Revisiting fungi at Kidbrooke

Last year we visited Kidbrooke Park in Forest Row with the Sussex Fungus Group. It rained but that didn’t stop us finding an interesting array of species. So this year we had another visit (on 6 November); this time it didn’t rain, and a different group of fungi turned up.

Our leader was Nick Aplin, who is the Microfungi Recorder for Sussex (though he knows about the big ones too). He had brought a book on the waxcaps since there was such a good collection of them on the south lawn last year. However, this time there weren’t any. It has been a bit of a funny year for fungi anyway, being dry over the summer and early autumn, so many things were a bit late appearing (if they did at all).

Nevertheless, the Yellow Club (Clavulinopsis helvola) was still on the south lawn, as were quite a few bizarre orange fungi, the Scarlet Caterpillarclub (Cordyceps militaris). It parasitises moth pupae underground and then when they are dead, pushes up this rather fabulous fruiting body, somewhat like the creature in Alien (though it is a bit smaller).

Picture of Scarlet Caterpillarclub (Cordyceps militaris)

Scarlet Caterpillarclub (Cordyceps militaris)

The area under the trees on the edge of the valley field are always worth a look, and Nick showed us several species there, including Conifercone Cap (Baeospora myosura) growing on old pine cones (funnily enough), and a puffball (Lycoperdon sp.) which was unfortunately not mature enough to identify.

Picture of Conifercone Cap (Baeospora myosura)

Conifercone Cap (Baeospora myosura)

Then, grubbing around the various common fungi in the woods we also came across a gall on beech, the English name of which is (unsurprisingly) Hairy Beech Gall, caused by the small midge Hartigiola annulipes.

Picture of Hairy Beech Gall (Hartigiola annulipes)

Hairy Beech Gall (Hartigiola annulipes)

Well into the woods Nick dived into a large clump of Male-fern (Dryopteris felix-mas) and soon emerged with a old stem, which was covered in some very lovely tiny, pink fungi, Ferny Bonnet (Mycena pterigena). That spot also produced some Pipe Club (Macrotyphula fistulosa), which looked just like a odd stick attached to another stick.

Picture of Ferny Bonnet (Mycena pterigena)

Ferny Bonnet (Mycena pterigena)

As we worked our way towards the end of the grounds, Nick was pleased to find Wood Oysterling (Melanotus horizontalis), and there were a couple of species on and around Alder: Alder Milkcap (Lactarius obscuratus) and Alder Bracket (Mensularia radiata). Nick also showed us Dennisiella babingtonii, which is a tiny black fungus on the leaves of Rhododendron. You’d think it was just some dirty black smudge, but under a hand lens the small fungi were very distinct.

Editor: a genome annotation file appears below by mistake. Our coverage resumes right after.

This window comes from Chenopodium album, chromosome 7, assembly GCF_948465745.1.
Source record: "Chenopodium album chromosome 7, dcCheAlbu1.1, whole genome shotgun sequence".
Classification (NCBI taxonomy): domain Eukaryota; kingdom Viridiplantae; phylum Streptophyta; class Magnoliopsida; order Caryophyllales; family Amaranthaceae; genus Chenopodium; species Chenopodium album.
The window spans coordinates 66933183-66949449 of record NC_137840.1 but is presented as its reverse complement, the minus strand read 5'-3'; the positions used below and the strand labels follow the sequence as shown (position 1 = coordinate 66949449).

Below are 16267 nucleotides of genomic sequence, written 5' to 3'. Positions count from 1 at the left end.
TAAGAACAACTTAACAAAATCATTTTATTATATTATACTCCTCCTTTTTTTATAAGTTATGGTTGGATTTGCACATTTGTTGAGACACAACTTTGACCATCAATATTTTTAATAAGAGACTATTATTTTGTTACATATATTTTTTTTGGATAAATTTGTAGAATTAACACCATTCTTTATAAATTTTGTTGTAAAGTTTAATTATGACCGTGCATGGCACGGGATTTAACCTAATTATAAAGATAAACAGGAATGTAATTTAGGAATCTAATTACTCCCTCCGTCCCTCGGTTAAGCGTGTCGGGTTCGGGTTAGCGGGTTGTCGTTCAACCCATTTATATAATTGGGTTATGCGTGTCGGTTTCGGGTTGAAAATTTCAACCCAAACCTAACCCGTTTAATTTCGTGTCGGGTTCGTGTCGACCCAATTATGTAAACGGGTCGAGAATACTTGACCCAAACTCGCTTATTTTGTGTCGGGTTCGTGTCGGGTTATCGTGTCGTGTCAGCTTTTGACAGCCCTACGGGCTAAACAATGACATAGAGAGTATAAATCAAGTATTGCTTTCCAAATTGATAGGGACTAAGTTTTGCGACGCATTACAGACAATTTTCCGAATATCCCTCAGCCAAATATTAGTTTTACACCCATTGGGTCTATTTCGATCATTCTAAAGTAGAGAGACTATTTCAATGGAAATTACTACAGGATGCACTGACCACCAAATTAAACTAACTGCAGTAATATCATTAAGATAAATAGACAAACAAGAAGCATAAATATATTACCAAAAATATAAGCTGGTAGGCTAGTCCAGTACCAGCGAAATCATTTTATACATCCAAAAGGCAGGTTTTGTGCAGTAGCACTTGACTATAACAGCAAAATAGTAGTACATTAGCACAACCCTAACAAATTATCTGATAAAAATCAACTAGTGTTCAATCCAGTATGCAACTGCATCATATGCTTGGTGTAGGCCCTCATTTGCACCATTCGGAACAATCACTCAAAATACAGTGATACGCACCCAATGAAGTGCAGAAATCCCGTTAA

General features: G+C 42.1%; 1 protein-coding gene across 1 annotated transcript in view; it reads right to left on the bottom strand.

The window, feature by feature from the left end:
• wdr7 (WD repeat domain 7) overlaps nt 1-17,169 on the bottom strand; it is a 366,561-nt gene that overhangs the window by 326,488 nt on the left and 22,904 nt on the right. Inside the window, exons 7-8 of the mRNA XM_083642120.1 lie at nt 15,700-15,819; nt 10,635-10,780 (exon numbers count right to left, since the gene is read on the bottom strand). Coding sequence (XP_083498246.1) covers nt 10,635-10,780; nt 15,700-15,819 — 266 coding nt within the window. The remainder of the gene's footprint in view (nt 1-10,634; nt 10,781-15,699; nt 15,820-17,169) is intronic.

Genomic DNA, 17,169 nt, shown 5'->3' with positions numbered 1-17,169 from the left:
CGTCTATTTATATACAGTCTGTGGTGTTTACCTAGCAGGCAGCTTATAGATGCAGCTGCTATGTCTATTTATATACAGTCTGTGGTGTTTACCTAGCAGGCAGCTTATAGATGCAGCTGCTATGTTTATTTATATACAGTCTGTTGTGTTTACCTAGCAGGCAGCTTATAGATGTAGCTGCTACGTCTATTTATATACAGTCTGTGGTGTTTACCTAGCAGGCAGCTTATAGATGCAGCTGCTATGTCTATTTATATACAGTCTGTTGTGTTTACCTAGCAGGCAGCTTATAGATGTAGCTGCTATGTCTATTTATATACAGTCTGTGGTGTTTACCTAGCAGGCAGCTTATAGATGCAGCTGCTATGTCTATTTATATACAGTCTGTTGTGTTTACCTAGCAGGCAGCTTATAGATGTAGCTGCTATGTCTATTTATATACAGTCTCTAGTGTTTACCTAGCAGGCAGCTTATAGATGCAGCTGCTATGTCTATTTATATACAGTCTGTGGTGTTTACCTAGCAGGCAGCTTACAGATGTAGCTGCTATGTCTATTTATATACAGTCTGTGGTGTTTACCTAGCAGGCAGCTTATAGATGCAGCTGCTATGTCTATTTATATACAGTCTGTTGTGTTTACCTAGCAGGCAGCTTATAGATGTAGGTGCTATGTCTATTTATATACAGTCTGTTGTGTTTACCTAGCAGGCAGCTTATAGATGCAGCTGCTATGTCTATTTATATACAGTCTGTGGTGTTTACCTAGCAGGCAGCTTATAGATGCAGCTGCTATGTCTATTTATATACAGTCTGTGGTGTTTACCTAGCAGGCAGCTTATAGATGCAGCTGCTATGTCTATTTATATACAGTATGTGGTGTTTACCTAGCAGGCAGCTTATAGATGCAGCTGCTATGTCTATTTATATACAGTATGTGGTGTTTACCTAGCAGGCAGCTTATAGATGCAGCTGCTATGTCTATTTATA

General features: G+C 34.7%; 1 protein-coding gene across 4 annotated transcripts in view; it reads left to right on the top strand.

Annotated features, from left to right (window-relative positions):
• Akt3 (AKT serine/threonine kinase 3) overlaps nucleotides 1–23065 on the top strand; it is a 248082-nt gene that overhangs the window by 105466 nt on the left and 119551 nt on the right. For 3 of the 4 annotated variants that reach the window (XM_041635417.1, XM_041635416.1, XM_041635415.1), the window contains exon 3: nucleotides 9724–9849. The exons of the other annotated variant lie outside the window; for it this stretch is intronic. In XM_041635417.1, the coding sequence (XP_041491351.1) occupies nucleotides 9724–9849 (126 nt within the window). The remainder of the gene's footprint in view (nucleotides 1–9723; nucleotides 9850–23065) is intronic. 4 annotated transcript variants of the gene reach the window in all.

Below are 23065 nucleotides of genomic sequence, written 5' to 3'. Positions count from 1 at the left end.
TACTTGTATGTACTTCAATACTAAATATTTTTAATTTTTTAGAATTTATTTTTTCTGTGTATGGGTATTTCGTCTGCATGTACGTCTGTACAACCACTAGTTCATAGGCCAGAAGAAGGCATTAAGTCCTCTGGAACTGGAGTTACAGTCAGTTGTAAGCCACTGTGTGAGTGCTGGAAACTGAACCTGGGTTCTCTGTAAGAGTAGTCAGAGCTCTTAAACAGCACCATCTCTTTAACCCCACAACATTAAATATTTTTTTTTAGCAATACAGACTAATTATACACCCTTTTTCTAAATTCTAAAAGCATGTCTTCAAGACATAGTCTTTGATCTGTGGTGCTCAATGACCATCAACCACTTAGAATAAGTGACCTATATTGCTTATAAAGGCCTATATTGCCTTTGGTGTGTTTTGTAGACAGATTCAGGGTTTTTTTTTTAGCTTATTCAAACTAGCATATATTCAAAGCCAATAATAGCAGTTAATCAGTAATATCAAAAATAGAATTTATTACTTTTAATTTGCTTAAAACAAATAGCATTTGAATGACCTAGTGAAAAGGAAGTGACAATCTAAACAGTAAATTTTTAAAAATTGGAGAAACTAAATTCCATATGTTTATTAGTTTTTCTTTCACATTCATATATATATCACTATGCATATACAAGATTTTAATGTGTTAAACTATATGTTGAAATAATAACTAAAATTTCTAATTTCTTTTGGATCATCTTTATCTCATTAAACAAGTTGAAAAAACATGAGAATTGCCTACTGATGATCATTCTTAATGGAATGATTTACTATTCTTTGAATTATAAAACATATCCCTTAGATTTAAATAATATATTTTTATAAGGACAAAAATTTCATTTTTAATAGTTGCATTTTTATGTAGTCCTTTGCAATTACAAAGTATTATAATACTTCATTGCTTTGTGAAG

Picture of Entoloma politum

Entoloma politum

At the far end of the grounds there is a wonderful fallen Beech, which we spent lots of time on last year. It was host to a wide range of species again, though several of them were different from last year and included Olive Oysterling (Sarcomyxa serotina), lots of Oysters (Pleurotus ostreatus), Beech Jellydisc (Neobulgaria pura), the rather fabulous Pholiota adiposa, and Small Stagshorn (Calocera cornea).

Picture of Oyster mushrooms (Pleurotus ostreatus)

Oyster mushrooms (Pleurotus ostreatus)

Picture of Beech Jellydisc (Neobulgaria pura)

Beech Jellydisc (Neobulgaria pura)

Picture of Pholiota adiposa

Pholiota adiposa

Picture of Small Stagshorn (Calocera cornea)

Small Stagshorn (Calocera cornea)

The dragon logs (as they are known) also harboured a few species, though they aren’t nearly as rich as the big Beech. There was a particularly fine specimen of Beefsteak Fungus (Fistulina hepatica), and a cluster of the common Clustered Bonnet (Mycena inclinata).

Picture of Beefsteak Fungus (Fistulina hepatica)

Beefsteak Fungus (Fistulina hepatica)

Picture of Nick and some Clustered Bonnet (Mycena inclinata)

Nick and some Clustered Bonnet (Mycena inclinata)

Finally, heading back down the woody track there were a few more, this time adding Clouded Funnel (Clitocybe nebularis), Rooting Shank (Xerula radicata) and Slippery Jack (Suillus luteus) to the list.

Picture of Clouded Funnel (Clitocybe nebularis)

Clouded Funnel (Clitocybe nebularis)

In all, I think we ended up with 68 species of fungi over the course of the morning, which compares with 66 from last year, though only 18 were on both lists. I suspect we could usefully record the fungi at Kidbrooke for many years yet!

Indeed, Nick noted that the record for Gymnopus obscuroides is probably new to East Sussex, though may well be quite common. It is one of many species that he is interested in, and is keen to do a DNA study with the mycologists at Kew. Clearly, there is much new stuff to find out about the fungi right on our doorstep.

Picture of Gymnopus obscuroides

Gymnopus obscuroides [Photo: Nick Aplin]

Huge thanks to Nick for leading the walk, and to Simon Gillman and Michael Hall School for allowing access to the estate.


See also Clare Blencowe’s account of the same event: ‘Kidbrooke Park.’ Misidentifying Fungi blog. 7 November 2016. Web.


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